Our quick scan of REI’s digital presence: Homepage prompts vistors to join the co-op and get 20% off. Promo on the site for a “backpacking bundle” includes tents, sleeping bag and sleeping pad for $199.99. Visitors are also pointed to REI Adventure Trips and REI Co-op World Mastercard sign up. “Order Online, Pick Up In Store” is also highlighted. Social media posts range from awe-inspiring outdoors photos to posts addressing topics ranging from PTSD to environmental issues. REI-produced how to videos are fun. Topics include: “what to eat after a run” and “how to choose a bear canister.”
We visited an REI store in Denver, CO. Top takeaways: Multi-level store has a local flavor – the entrance features several Colorado-based brands such as Icelantic and Strafe. Packs and bags are a big feature as one walks into the center of the store, with Osprey, Kavu, Sherpani, Kuhl and a dozen more brands. Skis and snowboards are another big section on the first floor. Upstairs is filled with apparel and footwear. Patagonia stands out. A walkway leads to a loft with deep discounts on everything from running shoes to winter coats. Store is well merchandised, well staffed and mixes full price brand names with healthy sampling of discounted merch.
The Rundown: Recreational Equipment, Inc. (REI), organized as a consumers’ co-operative, has more than 150 stores across the U.S. Coming off a record sales year in 2017, REI had a shakeup in early 2019 as CEO Jerry Stritzke resigned following an investigation into the facts and circumstances surrounding what was termed by REI execs as Stritzke’s “relationship with the leader of another organization in the outdoor industry.”
Background: Eighty years after Lloyd and Mary Anderson officially formed the REI Co-op with 21 of their fellow outdoor adventurers, the outdoor co-op is strong and healthy – it reported a record $2.62 billion in sales in 2017.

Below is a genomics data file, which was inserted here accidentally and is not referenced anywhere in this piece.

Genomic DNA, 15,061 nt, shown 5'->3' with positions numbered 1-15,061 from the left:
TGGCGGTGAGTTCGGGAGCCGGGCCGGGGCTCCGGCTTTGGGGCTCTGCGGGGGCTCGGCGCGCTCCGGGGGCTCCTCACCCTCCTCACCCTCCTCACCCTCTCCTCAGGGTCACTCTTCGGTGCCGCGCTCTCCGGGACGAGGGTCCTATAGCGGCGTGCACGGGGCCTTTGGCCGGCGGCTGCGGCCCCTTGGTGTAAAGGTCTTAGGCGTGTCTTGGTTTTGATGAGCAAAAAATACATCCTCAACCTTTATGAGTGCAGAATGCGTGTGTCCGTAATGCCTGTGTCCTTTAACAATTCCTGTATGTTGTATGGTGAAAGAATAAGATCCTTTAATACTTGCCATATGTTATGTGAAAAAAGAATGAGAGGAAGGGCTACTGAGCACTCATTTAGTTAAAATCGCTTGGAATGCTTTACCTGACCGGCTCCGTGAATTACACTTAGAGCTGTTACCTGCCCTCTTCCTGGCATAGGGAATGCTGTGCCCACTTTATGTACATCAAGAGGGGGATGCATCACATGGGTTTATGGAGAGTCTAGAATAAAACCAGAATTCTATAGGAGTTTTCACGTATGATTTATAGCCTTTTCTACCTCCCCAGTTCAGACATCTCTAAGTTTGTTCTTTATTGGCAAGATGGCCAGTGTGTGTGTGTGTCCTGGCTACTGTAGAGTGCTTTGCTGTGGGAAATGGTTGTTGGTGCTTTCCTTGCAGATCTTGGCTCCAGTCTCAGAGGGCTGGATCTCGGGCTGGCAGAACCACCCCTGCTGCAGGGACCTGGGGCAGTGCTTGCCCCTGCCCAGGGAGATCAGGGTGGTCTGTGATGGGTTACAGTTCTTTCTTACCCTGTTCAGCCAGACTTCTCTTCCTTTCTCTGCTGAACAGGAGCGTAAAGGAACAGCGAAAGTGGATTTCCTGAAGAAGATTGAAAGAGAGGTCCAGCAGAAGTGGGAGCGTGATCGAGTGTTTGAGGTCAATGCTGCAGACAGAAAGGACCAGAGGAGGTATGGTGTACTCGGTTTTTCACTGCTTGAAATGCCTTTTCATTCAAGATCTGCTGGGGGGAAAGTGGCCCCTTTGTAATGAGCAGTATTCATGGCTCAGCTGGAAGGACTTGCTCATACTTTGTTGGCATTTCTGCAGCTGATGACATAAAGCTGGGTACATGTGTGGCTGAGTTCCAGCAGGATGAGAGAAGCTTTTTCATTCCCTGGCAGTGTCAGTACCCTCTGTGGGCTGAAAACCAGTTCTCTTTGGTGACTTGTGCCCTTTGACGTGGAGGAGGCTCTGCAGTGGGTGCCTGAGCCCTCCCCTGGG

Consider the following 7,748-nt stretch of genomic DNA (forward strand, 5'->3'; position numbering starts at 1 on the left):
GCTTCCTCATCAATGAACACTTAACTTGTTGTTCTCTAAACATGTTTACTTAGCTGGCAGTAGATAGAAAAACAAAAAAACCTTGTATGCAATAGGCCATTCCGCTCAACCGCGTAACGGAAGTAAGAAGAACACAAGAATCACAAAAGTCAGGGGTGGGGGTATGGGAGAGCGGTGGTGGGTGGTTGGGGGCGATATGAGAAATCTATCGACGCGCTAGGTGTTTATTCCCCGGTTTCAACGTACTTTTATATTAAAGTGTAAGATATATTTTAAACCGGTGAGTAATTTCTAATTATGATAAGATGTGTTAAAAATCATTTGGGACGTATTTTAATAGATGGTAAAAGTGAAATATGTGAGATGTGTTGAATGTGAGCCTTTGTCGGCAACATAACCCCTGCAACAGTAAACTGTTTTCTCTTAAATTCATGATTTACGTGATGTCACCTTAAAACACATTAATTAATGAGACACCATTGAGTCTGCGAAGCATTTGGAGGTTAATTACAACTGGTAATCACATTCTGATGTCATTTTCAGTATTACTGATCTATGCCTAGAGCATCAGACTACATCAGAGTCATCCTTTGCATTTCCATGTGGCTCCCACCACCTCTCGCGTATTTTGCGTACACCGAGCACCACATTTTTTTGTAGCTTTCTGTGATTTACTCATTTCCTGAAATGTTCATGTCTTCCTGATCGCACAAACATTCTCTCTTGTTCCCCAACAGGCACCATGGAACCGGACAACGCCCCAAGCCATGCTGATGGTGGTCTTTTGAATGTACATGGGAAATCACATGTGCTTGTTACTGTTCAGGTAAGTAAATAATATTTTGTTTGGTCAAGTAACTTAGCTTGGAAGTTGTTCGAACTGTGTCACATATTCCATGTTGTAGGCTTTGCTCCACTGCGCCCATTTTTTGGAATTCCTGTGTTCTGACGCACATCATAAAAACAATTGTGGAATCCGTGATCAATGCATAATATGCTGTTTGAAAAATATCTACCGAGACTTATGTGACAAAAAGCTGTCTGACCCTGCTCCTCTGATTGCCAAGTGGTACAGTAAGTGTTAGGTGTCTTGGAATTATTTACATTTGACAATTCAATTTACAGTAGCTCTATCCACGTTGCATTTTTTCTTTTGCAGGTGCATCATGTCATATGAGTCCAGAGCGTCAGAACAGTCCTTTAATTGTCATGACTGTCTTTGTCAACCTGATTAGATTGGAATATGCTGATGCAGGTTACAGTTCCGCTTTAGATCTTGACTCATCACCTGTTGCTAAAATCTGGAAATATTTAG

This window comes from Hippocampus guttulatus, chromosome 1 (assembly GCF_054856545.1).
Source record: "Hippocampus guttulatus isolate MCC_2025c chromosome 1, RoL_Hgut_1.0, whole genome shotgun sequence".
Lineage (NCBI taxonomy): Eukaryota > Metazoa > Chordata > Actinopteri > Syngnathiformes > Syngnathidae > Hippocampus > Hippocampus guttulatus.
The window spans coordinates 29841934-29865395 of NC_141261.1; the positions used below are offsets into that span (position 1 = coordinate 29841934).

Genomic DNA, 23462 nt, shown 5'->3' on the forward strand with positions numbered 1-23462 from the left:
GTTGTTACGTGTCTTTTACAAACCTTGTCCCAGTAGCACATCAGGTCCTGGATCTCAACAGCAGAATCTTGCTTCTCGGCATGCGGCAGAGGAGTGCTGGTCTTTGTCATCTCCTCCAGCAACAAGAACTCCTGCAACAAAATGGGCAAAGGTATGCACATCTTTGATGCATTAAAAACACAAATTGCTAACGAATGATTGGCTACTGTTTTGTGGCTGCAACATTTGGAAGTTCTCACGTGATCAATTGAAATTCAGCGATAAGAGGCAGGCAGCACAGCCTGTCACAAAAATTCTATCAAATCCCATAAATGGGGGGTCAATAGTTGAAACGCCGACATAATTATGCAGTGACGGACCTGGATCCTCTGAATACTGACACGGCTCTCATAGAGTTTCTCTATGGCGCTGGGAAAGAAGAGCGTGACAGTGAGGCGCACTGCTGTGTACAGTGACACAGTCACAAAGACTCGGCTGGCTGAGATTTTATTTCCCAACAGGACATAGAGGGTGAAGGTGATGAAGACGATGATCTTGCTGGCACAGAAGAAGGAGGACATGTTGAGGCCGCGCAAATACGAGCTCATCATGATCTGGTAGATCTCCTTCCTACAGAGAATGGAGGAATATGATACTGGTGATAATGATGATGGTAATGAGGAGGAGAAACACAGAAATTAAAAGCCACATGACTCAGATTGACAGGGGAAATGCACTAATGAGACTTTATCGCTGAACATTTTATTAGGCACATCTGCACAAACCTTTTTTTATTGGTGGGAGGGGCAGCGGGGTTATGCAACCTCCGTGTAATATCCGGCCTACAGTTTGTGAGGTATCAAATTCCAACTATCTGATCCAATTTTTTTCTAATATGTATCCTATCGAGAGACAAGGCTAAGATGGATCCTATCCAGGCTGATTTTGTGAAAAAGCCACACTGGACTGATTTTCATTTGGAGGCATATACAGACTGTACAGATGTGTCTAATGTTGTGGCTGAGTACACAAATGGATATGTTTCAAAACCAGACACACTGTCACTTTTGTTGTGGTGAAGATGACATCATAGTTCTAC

Major 2018 Developments: When Stritzke, REI’s leader since 2013, resigned, Eric Artz, previously REI Chief Operating Officer, took on the role of interim CEO. The board of directors formally accepted Stritzke’s resignation on February 11, while stating that it recognized his “consistently outstanding business performance.”
More Cycling Offerings: In 2019, REI is expanding its cycling business with more brands and more cycling offerings at all of its stores. Says Ben Johns, REI’s general merchandising manager, “The changes we have planned for 2019 will be another big step forward as we work to infuse cycling more prominently into the co-op’s DNA.”
Vendor Honors: REI named CA-based snowboard and skateboard manufacturer Arbor Collective as top vendor partner of 2018, and honored Costa’s Untangled Collection of sunglasses with its Root Award for its innovative sunglass frames made from recycled fishing nets found in the ocean. Electra, HydroFlask, Outdoor Research and Smartwool were also recognized as REI vendor leaders.
Gear Rental: In December of 2018, REI began offering snowshoe rental options in 70 REI stores around the country. The co-op plans to continue to expand its rental program with new products and additional locations throughout 2019. Peter Whitcomb, director of new business development and head of REI’s rental program, said, “Our expansion into snowshoe rentals and used gear is one of the key ways we’re evolving our business model to connect more people to the outdoors.”
Used Gear: In 2018, REI refreshed its used gear website featuring more brands and product and a series of member-to-member gear swaps. Whitcomb, leader of the co-op’s used gear efforts, noted that, on average, products from REI.com/used can be purchased for up to 65 percent less than buying the same products new. Before expanding the used gear site, REI had run a 10-month beta test, which Whitcomb noted was “successful beyond all expectation, which tells us there is an inherent appetite for high-quality, lightly used product at lower price points.”
Impactful: Nearly 70 percent of REI’s profits go back to the outdoor community, supporting employee retirement, helping fund trail work, returning dividends to its members and supporting nonprofits that get people into the outdoors. In 2017, REI was able to invest $8.8 million into more than 1,000 outdoor places and give $56.5 million to employees through profit-sharing and retirement.